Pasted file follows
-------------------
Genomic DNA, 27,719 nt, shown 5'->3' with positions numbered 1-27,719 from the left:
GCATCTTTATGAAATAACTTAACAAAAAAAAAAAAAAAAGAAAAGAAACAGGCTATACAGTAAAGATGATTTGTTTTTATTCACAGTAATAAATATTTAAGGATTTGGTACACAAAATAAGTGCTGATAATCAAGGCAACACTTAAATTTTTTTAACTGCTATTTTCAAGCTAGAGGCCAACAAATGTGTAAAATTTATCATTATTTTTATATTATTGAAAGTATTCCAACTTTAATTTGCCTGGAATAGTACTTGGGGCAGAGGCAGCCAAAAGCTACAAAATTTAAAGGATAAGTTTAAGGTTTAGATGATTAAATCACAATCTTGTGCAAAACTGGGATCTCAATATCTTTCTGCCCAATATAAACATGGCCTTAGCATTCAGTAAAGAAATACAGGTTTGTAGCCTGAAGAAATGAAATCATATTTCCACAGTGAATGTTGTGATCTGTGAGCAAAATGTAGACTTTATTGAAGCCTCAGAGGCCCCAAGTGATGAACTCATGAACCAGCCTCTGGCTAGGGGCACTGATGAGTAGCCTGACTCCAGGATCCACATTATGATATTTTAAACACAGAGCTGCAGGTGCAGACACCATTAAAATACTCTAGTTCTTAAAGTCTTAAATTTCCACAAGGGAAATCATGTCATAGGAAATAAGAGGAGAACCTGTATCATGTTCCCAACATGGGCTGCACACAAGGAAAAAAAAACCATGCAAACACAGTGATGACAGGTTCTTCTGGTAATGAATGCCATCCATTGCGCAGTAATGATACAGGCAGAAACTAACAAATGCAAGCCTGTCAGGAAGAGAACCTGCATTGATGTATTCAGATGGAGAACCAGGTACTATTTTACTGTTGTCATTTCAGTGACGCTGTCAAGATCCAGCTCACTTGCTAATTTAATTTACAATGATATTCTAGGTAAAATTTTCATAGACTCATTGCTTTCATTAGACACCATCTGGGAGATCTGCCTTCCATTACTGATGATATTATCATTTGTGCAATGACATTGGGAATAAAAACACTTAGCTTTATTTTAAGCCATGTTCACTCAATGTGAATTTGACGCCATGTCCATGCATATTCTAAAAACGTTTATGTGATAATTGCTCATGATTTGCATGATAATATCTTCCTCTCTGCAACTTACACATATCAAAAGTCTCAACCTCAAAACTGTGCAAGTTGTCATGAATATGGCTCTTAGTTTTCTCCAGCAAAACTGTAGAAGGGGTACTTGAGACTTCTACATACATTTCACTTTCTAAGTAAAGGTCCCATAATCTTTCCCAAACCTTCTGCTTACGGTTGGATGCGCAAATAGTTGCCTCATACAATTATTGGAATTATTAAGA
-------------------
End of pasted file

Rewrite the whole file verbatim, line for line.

Genomic DNA, 27,719 nt, shown 5'->3' with positions numbered 1-27,719 from the left:
GCATCTTTATGAAATAACTTAACAAAAAAAAAAAAAAAAGAAAAGAAACAGGCTATACAGTAAAGATGATTTGTTTTTATTCACAGTAATAAATATTTAAGGATTTGGTACACAAAATAAGTGCTGATAATCAAGGCAACACTTAAATTTTTTTAACTGCTATTTTCAAGCTAGAGGCCAACAAATGTGTAAAATTTATCATTATTTTTATATTATTGAAAGTATTCCAACTTTAATTTGCCTGGAATAGTACTTGGGGCAGAGGCAGCCAAAAGCTACAAAATTTAAAGGATAAGTTTAAGGTTTAGATGATTAAATCACAATCTTGTGCAAAACTGGGATCTCAATATCTTTCTGCCCAATATAAACATGGCCTTAGCATTCAGTAAAGAAATACAGGTTTGTAGCCTGAAGAAATGAAATCATATTTCCACAGTGAATGTTGTGATCTGTGAGCAAAATGTAGACTTTATTGAAGCCTCAGAGGCCCCAAGTGATGAACTCATGAACCAGCCTCTGGCTAGGGGCACTGATGAGTAGCCTGACTCCAGGATCCACATTATGATATTTTAAACACAGAGCTGCAGGTGCAGACACCATTAAAATACTCTAGTTCTTAAAGTCTTAAATTTCCACAAGGGAAATCATGTCATAGGAAATAAGAGGAGAACCTGTATCATGTTCCCAACATGGGCTGCACACAAGGAAAAAAAAACCATGCAAACACAGTGATGACAGGTTCTTCTGGTAATGAATGCCATCCATTGCGCAGTAATGATACAGGCAGAAACTAACAAATGCAAGCCTGTCAGGAAGAGAACCTGCATTGATGTATTCAGATGGAGAACCAGGTACTATTTTACTGTTGTCATTTCAGTGACGCTGTCAAGATCCAGCTCACTTGCTAATTTAATTTACAATGATATTCTAGGTAAAATTTTCATAGACTCATTGCTTTCATTAGACACCATCTGGGAGATCTGCCTTCCATTACTGATGATATTATCATTTGTGCAATGACATTGGGAATAAAAACACTTAGCTTTATTTTAAGCCATGTTCACTCAATGTGAATTTGACGCCATGTCCATGCATATTCTAAAAACGTTTATGTGATAATTGCTCATGATTTGCATGATAATATCTTCCTCTCTGCAACTTACACATATCAAAAGTCTCAACCTCAAAACTGTGCAAGTTGTCATGAATATGGCTCTTAGTTTTCTCCAGCAAAACTGTAGAAGGGGTACTTGAGACTTCTACATACATTTCACTTTCTAAGTAAAGGTCCCATAATCTTTCCCAAACCTTCTGCTTACGGTTGGATGCGCAAATAGTTGCCTCATACAATTATTGGAATTATTAAGA